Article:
02/03 14:53 CST The Emperor's Last: MMA pioneer Fedor Emelianenko retiring
The Emperor's Last: MMA pioneer Fedor Emelianenko retiring
By GREG BEACHAM
AP Sports Writer
LOS ANGELES (AP) --- Fedor Emelianenko became a near-mythical martial arts
figure two decades ago at the grey dawn of the social media age, so his
earliest exploits had a tantalizing touch of mystery.
His vicious knockouts and submissions weren't broadcast worldwide or posted on
YouTube and Twitter for immediate viewing. They had to be excavated from the
internet's dark recesses, or watched on grainy VHS tapes and sketchy DVDs by
devotees of a sketchy sport called mixed martial arts.
Bellator CEO Scott Coker was working for a kickboxing promotion in Japan when
he first heard about the slightly pudgy, slightly undersized former Russian
soldier who destroyed almost every man he touched.
"I'm like, ?Hmm, how good is this guy, really?'" Coker said. "So then I started
watching his fights, and I was like, ?Oh my God.' He was the guy with the
piercing eyes that could look right through you, that lived in Russia, and they
called him the Sharpshooter at that time. So you started watching him, and
you're like, ?Oh, this guy is really good. He's amazing.'"
The unassuming heavyweight with the lupine stare became a combat sports legend
while forging a unique path through the MMA jungle. The fighter known as The
Last Emperor famously never agreed to fight for the UFC, instead taking on
seemingly everyone outside the dominant American promotion, but always on his
Now 46 and weary of the training grind, Emelianenko said he is retiring after
he fights Ryan Bader on Saturday night. Their bout for the Bellator heavyweight
title will be the final trip to the cage for the trailblazing fighter who drew
untold millions of fans to an upstart sport at his competitive peak.
"My family has been waiting for me way too long," Emelianenko said through an
interpreter. "My mom asked me to stop. She is always worried. But it's mostly
my age. ... I'll be very happy to finish it. I'm not sad at all. It's time."
Bader, Bellator's 39-year-old heavyweight champ, has always been impressed by
his humble opponent's virtuosity. Emelianenko's success fed into a beloved
corner of martial arts mythology, stoking the dream that anyone can be a
champion if they worked hard and learned the proper skills.
"He's a legend of the sport, and he's a good human being," Bader said. "He
deserves it. I know people are going to be rooting for him (Saturday night),
and I understand it. We all want to see legends go out on top."
This 23-year journey that began in the pre-social media shadows will end on the
brightest stage: Bellator will make its debut on CBS with Emelianenko's final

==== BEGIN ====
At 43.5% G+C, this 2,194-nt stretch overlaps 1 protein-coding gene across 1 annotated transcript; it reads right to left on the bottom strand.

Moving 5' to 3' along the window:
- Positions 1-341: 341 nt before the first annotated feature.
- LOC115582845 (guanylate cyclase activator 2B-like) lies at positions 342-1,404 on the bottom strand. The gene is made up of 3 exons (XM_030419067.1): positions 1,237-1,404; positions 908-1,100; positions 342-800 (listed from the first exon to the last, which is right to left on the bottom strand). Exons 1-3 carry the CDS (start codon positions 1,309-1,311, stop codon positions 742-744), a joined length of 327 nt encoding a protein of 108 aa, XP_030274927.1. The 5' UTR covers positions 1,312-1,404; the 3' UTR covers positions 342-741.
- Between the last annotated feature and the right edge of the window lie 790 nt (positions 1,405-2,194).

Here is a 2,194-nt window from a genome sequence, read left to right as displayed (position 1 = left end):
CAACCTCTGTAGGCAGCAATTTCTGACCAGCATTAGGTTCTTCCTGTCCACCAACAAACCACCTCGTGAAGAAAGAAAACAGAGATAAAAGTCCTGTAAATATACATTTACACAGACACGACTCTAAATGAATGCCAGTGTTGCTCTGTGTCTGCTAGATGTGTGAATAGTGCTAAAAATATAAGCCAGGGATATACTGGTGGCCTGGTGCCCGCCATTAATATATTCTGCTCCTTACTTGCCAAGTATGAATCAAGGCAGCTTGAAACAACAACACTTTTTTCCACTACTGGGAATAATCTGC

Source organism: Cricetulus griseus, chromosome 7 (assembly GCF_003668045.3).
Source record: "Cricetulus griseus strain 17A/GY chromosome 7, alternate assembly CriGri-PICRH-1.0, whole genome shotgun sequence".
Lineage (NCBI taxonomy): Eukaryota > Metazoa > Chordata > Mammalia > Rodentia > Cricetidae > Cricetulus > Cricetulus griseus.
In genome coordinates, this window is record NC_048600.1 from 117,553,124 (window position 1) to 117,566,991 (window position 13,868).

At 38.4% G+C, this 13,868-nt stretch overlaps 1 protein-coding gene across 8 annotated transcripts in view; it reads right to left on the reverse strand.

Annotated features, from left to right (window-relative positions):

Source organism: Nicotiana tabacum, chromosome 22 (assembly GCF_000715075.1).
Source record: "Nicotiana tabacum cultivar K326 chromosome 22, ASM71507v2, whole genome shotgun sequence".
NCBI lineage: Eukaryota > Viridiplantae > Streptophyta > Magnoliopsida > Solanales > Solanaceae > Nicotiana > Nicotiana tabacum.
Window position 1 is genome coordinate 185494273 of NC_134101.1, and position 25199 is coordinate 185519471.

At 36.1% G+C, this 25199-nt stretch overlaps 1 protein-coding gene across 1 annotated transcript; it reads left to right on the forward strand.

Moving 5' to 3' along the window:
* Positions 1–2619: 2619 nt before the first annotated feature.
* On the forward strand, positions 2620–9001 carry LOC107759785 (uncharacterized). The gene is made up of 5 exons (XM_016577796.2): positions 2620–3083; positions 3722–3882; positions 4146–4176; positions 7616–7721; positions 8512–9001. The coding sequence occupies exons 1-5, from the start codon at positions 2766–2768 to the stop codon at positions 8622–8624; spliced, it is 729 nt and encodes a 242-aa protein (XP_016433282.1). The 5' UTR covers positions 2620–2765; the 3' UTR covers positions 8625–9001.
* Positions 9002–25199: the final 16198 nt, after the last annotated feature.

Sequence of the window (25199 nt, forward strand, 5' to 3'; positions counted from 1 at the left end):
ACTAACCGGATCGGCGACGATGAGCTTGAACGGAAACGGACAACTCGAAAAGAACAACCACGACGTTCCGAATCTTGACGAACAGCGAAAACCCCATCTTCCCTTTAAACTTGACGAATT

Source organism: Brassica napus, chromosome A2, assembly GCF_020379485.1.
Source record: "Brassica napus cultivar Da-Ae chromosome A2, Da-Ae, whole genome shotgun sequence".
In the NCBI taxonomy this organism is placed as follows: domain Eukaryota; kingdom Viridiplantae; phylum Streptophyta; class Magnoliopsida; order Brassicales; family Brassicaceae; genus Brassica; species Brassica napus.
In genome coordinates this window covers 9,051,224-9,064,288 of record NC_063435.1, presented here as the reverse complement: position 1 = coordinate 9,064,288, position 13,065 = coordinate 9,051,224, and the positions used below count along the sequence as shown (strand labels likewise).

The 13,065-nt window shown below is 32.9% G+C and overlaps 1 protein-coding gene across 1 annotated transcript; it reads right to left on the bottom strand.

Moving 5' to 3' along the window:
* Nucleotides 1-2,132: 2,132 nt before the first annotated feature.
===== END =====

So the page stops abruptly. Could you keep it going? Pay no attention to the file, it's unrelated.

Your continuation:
bout, which also will be shown around the world from the historic Forum in
Emelianenko insisted his final fight should be against Bader, who famously
wrecked Fedor with a two-punch combination knockout only 35 seconds into their
first meeting, which was four years ago last weekend at the Forum. Emelianenko
admits he isn't sure what will happen when he is tested one last time, but he
wants to find out.
"The pressure that I used to be able to handle, I can't handle that anymore,"
he said. "If you want to compete at the highest level with the younger
fighters, you have to be 100%."
Emelianenko's candid admission about pressure is remarkable, since nothing in
this world has ever seemed to intimidate him.
He fought largely in Japan for the late Pride promotion during the first seven
years of his MMA career, building his legend with a series of vicious wins. He
has fought regularly in the U.S. for Coker in the Strikeforce and Bellator
promotions since 2009, but he remained a revered, mysterious figure by training
and living in his hometown, 300 miles south of Moscow --- and also by retiring
from 2012 to 2015.
Emelianenko insists he is done with competition with this retirement, even
while acknowledging he will have other opportunities. Most notably, he has
thought about joining the ranks of mixed martial artists who take up boxing for
"I did think about it, if I can do it as they do or not," he said with a grin.
"I had those kinds of thoughts. But I want to be done with it completely."
Emelianenko would have loved to stage his farewell bout in Moscow --- perhaps
even in Red Square, as Coker once dreamed --- but Russia's invasion of Ukraine
made it impossible. While his exploits will live online for decades,
Emelianenko said it's time to devote himself to his family, his MMA team and
his responsibilities in the larger Russian MMA infrastructure.
"We spend so much time outside of our families because of sport," Emelianenko
said. "Sometimes you just call it quits and that's it, especially when you have
young kids and they're waiting for you."
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